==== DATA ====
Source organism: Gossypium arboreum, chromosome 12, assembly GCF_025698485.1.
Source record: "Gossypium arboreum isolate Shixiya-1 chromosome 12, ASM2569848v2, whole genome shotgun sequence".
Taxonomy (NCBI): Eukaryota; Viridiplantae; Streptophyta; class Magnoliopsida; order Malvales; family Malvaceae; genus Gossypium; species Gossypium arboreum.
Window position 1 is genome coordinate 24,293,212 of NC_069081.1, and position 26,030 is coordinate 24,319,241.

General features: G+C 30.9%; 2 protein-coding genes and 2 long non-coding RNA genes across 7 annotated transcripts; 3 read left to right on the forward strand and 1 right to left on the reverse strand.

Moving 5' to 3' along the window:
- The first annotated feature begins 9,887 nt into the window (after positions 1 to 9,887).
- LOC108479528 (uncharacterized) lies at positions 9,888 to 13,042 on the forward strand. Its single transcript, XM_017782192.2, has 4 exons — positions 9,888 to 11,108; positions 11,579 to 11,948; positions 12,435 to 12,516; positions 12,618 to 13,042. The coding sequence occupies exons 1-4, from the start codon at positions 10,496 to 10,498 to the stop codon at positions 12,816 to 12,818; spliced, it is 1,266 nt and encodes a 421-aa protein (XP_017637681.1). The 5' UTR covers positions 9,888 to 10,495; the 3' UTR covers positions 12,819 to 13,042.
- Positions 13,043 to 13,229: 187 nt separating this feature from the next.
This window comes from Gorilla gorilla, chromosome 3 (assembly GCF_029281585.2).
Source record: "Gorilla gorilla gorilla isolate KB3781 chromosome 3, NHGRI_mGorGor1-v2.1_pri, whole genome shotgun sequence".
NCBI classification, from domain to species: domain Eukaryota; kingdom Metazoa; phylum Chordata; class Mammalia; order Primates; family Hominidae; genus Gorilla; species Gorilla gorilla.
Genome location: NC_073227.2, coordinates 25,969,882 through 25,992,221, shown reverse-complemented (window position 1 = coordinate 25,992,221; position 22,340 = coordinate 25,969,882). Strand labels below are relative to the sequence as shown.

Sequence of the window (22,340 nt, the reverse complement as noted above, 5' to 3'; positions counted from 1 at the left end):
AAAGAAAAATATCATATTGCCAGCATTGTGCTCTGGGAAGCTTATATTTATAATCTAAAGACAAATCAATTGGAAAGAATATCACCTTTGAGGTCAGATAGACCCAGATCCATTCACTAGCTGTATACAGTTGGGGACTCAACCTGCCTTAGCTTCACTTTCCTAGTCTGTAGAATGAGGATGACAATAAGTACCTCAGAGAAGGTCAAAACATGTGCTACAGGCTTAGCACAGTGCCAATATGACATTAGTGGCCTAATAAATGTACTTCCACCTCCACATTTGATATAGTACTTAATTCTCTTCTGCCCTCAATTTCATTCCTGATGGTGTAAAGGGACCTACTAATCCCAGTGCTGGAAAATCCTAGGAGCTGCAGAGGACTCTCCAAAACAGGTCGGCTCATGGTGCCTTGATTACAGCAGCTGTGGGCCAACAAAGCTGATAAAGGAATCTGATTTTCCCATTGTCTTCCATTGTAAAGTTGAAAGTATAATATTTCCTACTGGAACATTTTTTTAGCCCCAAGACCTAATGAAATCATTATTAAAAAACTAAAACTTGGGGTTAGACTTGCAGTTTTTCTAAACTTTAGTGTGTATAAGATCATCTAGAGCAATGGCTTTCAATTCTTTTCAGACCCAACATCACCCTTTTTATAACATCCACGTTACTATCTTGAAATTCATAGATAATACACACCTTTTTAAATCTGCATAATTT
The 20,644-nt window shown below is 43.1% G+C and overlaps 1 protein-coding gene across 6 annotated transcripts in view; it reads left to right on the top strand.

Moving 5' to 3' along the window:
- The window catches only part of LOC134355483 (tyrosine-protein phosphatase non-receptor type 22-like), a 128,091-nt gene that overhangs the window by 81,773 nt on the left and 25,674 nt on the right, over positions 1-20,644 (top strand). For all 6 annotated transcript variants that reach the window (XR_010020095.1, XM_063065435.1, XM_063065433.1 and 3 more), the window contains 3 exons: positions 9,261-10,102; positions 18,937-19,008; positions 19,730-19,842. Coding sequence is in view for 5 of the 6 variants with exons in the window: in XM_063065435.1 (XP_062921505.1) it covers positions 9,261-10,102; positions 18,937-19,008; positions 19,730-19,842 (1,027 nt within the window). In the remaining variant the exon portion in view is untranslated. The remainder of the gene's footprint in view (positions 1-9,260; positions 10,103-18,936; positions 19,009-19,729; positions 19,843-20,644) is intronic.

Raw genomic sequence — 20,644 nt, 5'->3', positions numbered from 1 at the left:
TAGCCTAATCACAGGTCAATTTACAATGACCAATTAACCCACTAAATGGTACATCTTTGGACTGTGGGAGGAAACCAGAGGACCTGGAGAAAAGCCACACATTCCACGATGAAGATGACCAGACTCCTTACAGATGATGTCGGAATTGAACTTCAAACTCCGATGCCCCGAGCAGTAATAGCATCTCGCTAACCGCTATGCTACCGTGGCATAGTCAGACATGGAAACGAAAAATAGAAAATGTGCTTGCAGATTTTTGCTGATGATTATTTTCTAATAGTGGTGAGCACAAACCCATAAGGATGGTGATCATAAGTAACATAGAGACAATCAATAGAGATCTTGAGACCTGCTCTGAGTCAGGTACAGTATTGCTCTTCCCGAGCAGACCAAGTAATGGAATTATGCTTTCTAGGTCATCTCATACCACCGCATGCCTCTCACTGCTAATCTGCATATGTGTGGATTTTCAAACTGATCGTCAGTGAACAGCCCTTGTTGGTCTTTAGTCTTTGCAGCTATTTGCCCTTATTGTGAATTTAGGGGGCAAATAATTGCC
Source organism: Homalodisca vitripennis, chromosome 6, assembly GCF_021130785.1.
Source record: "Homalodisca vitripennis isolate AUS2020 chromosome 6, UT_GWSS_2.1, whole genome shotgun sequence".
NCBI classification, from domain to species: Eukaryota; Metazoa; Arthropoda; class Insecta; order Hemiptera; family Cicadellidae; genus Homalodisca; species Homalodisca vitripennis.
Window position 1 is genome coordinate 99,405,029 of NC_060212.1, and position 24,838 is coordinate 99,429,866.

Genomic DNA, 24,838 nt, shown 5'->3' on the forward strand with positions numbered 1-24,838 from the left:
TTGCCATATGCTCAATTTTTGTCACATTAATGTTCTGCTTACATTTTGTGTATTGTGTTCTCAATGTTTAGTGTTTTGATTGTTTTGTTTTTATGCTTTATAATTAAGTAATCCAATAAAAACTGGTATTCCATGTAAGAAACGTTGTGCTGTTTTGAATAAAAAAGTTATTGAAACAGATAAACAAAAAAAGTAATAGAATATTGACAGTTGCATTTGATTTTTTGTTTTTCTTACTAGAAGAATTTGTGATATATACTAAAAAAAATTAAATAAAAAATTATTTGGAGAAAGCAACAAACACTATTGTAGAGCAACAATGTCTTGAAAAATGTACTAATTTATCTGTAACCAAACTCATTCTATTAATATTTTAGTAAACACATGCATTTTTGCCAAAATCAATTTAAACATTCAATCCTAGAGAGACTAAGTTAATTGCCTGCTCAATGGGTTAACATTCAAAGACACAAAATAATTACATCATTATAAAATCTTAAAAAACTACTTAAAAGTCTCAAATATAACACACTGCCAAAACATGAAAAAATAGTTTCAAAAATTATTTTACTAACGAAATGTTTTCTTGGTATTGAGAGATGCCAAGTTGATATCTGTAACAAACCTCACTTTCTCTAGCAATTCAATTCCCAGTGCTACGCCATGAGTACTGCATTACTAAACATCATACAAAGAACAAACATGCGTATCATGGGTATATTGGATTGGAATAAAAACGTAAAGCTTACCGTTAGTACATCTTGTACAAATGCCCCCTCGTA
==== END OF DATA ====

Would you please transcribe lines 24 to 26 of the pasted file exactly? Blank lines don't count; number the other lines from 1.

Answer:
Window position 1 is genome coordinate 99,405,029 of NC_060212.1, and position 24,838 is coordinate 99,429,866.

Genomic DNA, 24,838 nt, shown 5'->3' on the forward strand with positions numbered 1-24,838 from the left:
TTGCCATATGCTCAATTTTTGTCACATTAATGTTCTGCTTACATTTTGTGTATTGTGTTCTCAATGTTTAGTGTTTTGATTGTTTTGTTTTTATGCTTTATAATTAAGTAATCCAATAAAAACTGGTATTCCATGTAAGAAACGTTGTGCTGTTTTGAATAAAAAAGTTATTGAAACAGATAAACAAAAAAAGTAATAGAATATTGACAGTTGCATTTGATTTTTTGTTTTTCTTACTAGAAGAATTTGTGATATATACTAAAAAAAATTAAATAAAAAATTATTTGGAGAAAGCAACAAACACTATTGTAGAGCAACAATGTCTTGAAAAATGTACTAATTTATCTGTAACCAAACTCATTCTATTAATATTTTAGTAAACACATGCATTTTTGCCAAAATCAATTTAAACATTCAATCCTAGAGAGACTAAGTTAATTGCCTGCTCAATGGGTTAACATTCAAAGACACAAAATAATTACATCATTATAAAATCTTAAAAAACTACTTAAAAGTCTCAAATATAACACACTGCCAAAACATGAAAAAATAGTTTCAAAAATTATTTTACTAACGAAATGTTTTCTTGGTATTGAGAGATGCCAAGTTGATATCTGTAACAAACCTCACTTTCTCTAGCAATTCAATTCCCAGTGCTACGCCATGAGTACTGCATTACTAAACATCATACAAAGAACAAACATGCGTATCATGGGTATATTGGATTGGAATAAAAACGTAAAGCTTACCGTTAGTACATCTTGTACAAATGCCCCCTCGTA